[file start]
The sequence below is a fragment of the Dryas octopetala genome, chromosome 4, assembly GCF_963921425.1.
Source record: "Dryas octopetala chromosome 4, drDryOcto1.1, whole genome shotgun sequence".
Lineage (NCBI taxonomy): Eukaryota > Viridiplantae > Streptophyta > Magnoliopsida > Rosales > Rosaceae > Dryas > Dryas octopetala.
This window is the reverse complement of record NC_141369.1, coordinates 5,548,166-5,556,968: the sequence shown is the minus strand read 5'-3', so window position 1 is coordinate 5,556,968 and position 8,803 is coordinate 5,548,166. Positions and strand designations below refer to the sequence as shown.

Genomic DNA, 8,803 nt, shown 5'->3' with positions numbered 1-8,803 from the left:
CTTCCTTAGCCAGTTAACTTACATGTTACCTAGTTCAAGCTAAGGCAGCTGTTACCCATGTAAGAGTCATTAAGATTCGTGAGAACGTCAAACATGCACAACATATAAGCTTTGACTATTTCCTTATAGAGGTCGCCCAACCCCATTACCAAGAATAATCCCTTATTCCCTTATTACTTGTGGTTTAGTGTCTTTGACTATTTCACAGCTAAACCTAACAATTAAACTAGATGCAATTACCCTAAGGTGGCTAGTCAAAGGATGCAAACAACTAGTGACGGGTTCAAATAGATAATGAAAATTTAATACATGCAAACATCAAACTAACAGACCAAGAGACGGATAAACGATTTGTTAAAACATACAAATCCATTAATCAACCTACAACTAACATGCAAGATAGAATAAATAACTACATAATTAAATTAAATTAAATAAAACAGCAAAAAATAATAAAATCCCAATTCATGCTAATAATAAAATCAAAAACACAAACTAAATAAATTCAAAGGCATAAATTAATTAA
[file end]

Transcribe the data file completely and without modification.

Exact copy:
The sequence below is a fragment of the Dryas octopetala genome, chromosome 4, assembly GCF_963921425.1.
Source record: "Dryas octopetala chromosome 4, drDryOcto1.1, whole genome shotgun sequence".
Lineage (NCBI taxonomy): Eukaryota > Viridiplantae > Streptophyta > Magnoliopsida > Rosales > Rosaceae > Dryas > Dryas octopetala.
This window is the reverse complement of record NC_141369.1, coordinates 5,548,166-5,556,968: the sequence shown is the minus strand read 5'-3', so window position 1 is coordinate 5,556,968 and position 8,803 is coordinate 5,548,166. Positions and strand designations below refer to the sequence as shown.

Genomic DNA, 8,803 nt, shown 5'->3' with positions numbered 1-8,803 from the left:
CTTCCTTAGCCAGTTAACTTACATGTTACCTAGTTCAAGCTAAGGCAGCTGTTACCCATGTAAGAGTCATTAAGATTCGTGAGAACGTCAAACATGCACAACATATAAGCTTTGACTATTTCCTTATAGAGGTCGCCCAACCCCATTACCAAGAATAATCCCTTATTCCCTTATTACTTGTGGTTTAGTGTCTTTGACTATTTCACAGCTAAACCTAACAATTAAACTAGATGCAATTACCCTAAGGTGGCTAGTCAAAGGATGCAAACAACTAGTGACGGGTTCAAATAGATAATGAAAATTTAATACATGCAAACATCAAACTAACAGACCAAGAGACGGATAAACGATTTGTTAAAACATACAAATCCATTAATCAACCTACAACTAACATGCAAGATAGAATAAATAACTACATAATTAAATTAAATTAAATAAAACAGCAAAAAATAATAAAATCCCAATTCATGCTAATAATAAAATCAAAAACACAAACTAAATAAATTCAAAGGCATAAATTAATTAA